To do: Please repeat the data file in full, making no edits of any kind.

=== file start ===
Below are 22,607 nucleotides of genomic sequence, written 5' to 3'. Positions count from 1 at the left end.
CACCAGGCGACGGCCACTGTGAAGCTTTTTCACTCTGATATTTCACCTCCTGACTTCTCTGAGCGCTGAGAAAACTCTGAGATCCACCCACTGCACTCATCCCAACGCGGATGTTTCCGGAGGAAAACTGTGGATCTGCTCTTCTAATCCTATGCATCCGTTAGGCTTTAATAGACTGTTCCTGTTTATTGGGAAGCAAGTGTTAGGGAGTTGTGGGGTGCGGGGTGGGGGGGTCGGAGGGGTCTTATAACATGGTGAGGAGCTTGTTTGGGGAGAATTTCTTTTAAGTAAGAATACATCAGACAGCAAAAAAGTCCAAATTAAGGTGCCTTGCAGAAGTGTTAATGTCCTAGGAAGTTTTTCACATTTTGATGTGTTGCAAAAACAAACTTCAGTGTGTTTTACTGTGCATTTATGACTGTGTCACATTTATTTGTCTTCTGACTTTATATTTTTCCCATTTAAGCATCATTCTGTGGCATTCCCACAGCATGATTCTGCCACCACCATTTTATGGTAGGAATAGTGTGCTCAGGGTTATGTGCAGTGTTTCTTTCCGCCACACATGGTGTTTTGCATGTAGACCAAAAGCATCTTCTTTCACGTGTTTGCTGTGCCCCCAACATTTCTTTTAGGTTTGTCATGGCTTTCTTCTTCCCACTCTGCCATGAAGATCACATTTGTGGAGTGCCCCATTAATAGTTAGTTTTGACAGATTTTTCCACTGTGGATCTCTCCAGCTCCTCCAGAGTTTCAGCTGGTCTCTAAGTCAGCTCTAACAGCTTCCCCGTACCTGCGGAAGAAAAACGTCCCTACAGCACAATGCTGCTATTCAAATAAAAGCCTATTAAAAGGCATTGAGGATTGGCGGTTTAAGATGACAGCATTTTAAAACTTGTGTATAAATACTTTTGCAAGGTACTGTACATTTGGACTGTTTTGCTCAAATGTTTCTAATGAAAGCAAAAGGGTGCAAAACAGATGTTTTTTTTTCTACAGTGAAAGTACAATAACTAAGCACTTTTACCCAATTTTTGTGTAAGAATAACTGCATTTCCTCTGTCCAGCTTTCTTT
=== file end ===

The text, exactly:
Below are 22,607 nucleotides of genomic sequence, written 5' to 3'. Positions count from 1 at the left end.
CACCAGGCGACGGCCACTGTGAAGCTTTTTCACTCTGATATTTCACCTCCTGACTTCTCTGAGCGCTGAGAAAACTCTGAGATCCACCCACTGCACTCATCCCAACGCGGATGTTTCCGGAGGAAAACTGTGGATCTGCTCTTCTAATCCTATGCATCCGTTAGGCTTTAATAGACTGTTCCTGTTTATTGGGAAGCAAGTGTTAGGGAGTTGTGGGGTGCGGGGTGGGGGGGTCGGAGGGGTCTTATAACATGGTGAGGAGCTTGTTTGGGGAGAATTTCTTTTAAGTAAGAATACATCAGACAGCAAAAAAGTCCAAATTAAGGTGCCTTGCAGAAGTGTTAATGTCCTAGGAAGTTTTTCACATTTTGATGTGTTGCAAAAACAAACTTCAGTGTGTTTTACTGTGCATTTATGACTGTGTCACATTTATTTGTCTTCTGACTTTATATTTTTCCCATTTAAGCATCATTCTGTGGCATTCCCACAGCATGATTCTGCCACCACCATTTTATGGTAGGAATAGTGTGCTCAGGGTTATGTGCAGTGTTTCTTTCCGCCACACATGGTGTTTTGCATGTAGACCAAAAGCATCTTCTTTCACGTGTTTGCTGTGCCCCCAACATTTCTTTTAGGTTTGTCATGGCTTTCTTCTTCCCACTCTGCCATGAAGATCACATTTGTGGAGTGCCCCATTAATAGTTAGTTTTGACAGATTTTTCCACTGTGGATCTCTCCAGCTCCTCCAGAGTTTCAGCTGGTCTCTAAGTCAGCTCTAACAGCTTCCCCGTACCTGCGGAAGAAAAACGTCCCTACAGCACAATGCTGCTATTCAAATAAAAGCCTATTAAAAGGCATTGAGGATTGGCGGTTTAAGATGACAGCATTTTAAAACTTGTGTATAAATACTTTTGCAAGGTACTGTACATTTGGACTGTTTTGCTCAAATGTTTCTAATGAAAGCAAAAGGGTGCAAAACAGATGTTTTTTTTTCTACAGTGAAAGTACAATAACTAAGCACTTTTACCCAATTTTTGTGTAAGAATAACTGCATTTCCTCTGTCCAGCTTTCTTT